Memories of a Wedding

Diabetes Blog Week

Today we’re going to share our most memorable diabetes day. You can take this anywhere.... your or your loved one's diagnosis, a bad low, a bad high, a big success, any day that you’d like to share.

'Most' memorable day would still be diagnosis, but that's already been covered here, so I've chosen another of many memorable diabetes moments:

My sister-in-law's wedding day was memorable for many reasons.  It was a gorgeous fall day.  The cememony was held outdoors in the gazebo on a quaint New England town green.  My husband and I were both in the bridal party.  My daughter was about to turn three, and looked adorable wearing a wrist corsage especially chosen by the bride.

What makes this a memorable diabetes day is that my daughter started pumping insulin just days before the wedding. 

Until she started pumping, we were giving my daughter shots of NPH insulin twice a day and covering her biggest meals with shots of humalog. There was therefore no wiggle room in a very tight schedule.  If she didn't eat snacks when the NPH peaked, she'd experience  low blood sugars.  If she ate more carbs than 'prescribed,' her blood sugar would be high.  This highly regulated eating routine made every day difficult, but made special occasions a nightmare.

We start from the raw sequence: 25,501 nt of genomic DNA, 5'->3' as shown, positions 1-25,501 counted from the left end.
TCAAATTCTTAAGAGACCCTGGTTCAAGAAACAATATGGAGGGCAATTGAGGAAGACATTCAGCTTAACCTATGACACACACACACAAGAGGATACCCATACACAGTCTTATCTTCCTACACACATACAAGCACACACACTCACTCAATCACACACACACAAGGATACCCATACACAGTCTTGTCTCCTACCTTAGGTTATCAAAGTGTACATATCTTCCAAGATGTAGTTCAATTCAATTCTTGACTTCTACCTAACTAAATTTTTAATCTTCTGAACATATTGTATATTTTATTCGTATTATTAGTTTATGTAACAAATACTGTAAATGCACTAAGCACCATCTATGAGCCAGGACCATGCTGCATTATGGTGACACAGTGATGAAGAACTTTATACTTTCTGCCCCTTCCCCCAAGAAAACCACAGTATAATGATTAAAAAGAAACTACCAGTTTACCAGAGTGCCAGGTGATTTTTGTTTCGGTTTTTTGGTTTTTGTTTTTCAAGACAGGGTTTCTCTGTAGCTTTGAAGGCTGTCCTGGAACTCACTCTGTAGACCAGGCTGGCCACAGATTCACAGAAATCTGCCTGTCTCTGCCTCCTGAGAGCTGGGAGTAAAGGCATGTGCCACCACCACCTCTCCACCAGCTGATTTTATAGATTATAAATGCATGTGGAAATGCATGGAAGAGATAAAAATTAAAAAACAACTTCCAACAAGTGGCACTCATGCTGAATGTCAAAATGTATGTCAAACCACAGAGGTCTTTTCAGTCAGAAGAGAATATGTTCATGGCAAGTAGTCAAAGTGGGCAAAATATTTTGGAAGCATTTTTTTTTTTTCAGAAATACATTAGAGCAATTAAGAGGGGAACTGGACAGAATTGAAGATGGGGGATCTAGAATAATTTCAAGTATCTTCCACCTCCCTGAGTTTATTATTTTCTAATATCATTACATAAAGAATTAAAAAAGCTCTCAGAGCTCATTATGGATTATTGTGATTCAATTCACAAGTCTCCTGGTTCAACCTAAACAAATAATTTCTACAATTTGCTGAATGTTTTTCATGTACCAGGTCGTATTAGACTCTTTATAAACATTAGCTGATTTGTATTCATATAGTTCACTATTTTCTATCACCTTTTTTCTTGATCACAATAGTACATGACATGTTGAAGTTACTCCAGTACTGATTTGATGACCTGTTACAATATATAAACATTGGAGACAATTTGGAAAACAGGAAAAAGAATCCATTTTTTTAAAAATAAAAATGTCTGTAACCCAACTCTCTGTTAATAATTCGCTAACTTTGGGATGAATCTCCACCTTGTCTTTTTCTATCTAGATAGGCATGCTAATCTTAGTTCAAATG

Imagine, if you will, bringing a 2 year old to a party where snacks are out on a table.  People are eating crackers, grapes, cookies and mini hot dogs.  Your child may have 8 grams of carbohydrates at exactly 3 p.m., and nothing else to eat until 'dinner time' at 6.  We had lived this scenario for nearly two years.  This wedding day brought into focus how significantly our lives had just changed with a new pump tucked neatly under that little party dress.

Allowing my daughter to eat a couple of ritz crackers while we waited for our turn with the photographer was life-changing and no, I'm not using that term loosely. 

The main meal was served at 1:30 p.m., which just a week before would have required us to pack a separate lunch for noon.  We then would have spent our mealitme distracting her from the fact that everyone else was eating and all she got was a glass of crystal-light and some celery sticks. 

When her aunt and new uncle cut their cake at 4 p.m., she was first in line for a slice and I calculated my first SWAG bolus.

That October day  represented new beginnings.  It was the start of a new and happy life for my sister-in-law and her husband.   It was also the start of a slightly simpler life for our family; one in which we could participate in social events without the anxiety and discomfort our previous diabetes routine entailed. 

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